Mine-Resistant, Ambush-Protected (MRAP) Vehicles
Source: Congressional Research Service (no public website)
Released August 24, 2010
8 pages in PDF format
Congress has played a central role in the MRAP program by suggesting to defense and service officials that MRAPs would provide far superior protection for troops than did the up-armored High Mobility, Multi-Wheeled Vehicles (HMMWVs ). Congressional support for MRAPs, as well as fully funding the program, has been credited with getting these vehicles to Iraq and Afghanistan in a relatively short timeframe, thereby helping to reduce casualties.
Currently, DOD has approved an acquisition objective of 25,700 vehicles, of which 8,100 are the newer Military-All-Terrain Vehicle (M-ATV) version, designed to meet the challenges of Afghanistan’s rugged terrain. DOD officials have indicated that this total may be increased depending on operational needs in Afghanistan.
As of June 28, 2010, more than 8,500 MRAPs had reportedly been shipped to Afghanistan, with over 3,500 of those being the newer M-ATVs. The Army has recently said that it will begin development of yet another MRAP version—the “Ultra-Lite MRAP”—which raises questions about possible vehicle redundancies.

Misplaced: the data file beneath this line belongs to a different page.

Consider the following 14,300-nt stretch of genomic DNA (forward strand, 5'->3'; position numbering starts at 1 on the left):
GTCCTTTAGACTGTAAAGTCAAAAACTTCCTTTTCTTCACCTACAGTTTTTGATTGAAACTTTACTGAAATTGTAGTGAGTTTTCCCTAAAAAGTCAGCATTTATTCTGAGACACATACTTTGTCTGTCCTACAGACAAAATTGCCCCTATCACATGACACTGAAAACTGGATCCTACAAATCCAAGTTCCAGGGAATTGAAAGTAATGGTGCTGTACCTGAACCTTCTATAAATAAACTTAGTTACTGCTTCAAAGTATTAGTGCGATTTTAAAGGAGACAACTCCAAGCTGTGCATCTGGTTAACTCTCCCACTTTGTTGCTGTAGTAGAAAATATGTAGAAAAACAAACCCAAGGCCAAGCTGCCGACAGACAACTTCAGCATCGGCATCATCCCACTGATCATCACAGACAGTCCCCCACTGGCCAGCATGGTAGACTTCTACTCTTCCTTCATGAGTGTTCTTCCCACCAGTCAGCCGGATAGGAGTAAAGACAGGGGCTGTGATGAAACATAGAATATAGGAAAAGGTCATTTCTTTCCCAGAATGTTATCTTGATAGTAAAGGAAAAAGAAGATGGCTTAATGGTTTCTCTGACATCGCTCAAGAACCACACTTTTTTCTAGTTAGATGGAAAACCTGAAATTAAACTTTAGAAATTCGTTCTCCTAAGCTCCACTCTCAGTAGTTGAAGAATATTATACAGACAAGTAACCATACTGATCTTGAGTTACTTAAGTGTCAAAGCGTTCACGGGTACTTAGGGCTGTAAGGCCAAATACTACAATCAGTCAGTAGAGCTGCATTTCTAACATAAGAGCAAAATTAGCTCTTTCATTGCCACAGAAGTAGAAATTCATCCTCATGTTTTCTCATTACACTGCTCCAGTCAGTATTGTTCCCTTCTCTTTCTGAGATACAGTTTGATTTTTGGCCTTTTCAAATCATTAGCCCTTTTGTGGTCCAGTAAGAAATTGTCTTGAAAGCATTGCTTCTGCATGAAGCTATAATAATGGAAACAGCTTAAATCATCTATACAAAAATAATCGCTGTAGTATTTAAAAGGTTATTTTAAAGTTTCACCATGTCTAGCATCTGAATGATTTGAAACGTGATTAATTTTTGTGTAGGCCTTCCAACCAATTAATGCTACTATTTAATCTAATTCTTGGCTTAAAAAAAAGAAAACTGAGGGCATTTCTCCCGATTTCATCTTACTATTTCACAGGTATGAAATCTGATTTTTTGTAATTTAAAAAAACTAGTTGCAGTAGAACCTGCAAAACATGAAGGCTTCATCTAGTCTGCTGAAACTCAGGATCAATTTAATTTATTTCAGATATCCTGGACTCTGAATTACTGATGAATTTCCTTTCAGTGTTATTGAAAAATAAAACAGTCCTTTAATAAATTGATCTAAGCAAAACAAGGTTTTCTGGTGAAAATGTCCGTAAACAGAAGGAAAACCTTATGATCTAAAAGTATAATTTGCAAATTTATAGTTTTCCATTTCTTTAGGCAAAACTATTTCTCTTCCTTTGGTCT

The Marines, although voicing support for the M-ATV program, have retrofitted a number of MRAPs with new suspension systems and reportedly are satisfied with the results. This apparent success calls into question not only if the Marines need all of the M-ATVs allocated to them by DOD but also if the Marines’ retrofitted suspension system might be a more cost-effective alternative for the other services.
Through FY2010, Congress appropriated $34.95 billion for all versions of the MRAP. In March 2010, DOD reprogrammed an additional $3.9 billion from the Overseas Contingency Operations fund to MRAP procurement. Congress approved an additional $1.2 billion for MRAP procurement, included in the FY2010 Supplemental Appropriations Act (P.L. 111-212). The full FY2011 DOD budget request of $3.4 billion for the MRAP Vehicle Fund has been authorized by the House (H.R. 5136).
Among potential issues for congressional consideration are the status of almost 5,000 MRAPS in Afghanistan that are reportedly not being used because of their size and weight; possible redundancies with the MRAP, M-ATV, and the Joint Light Tactical Vehicle programs; and actual Marine M-ATV requirements.
As the CRS has no public website, this report is hosted by the Federation of American Scientists.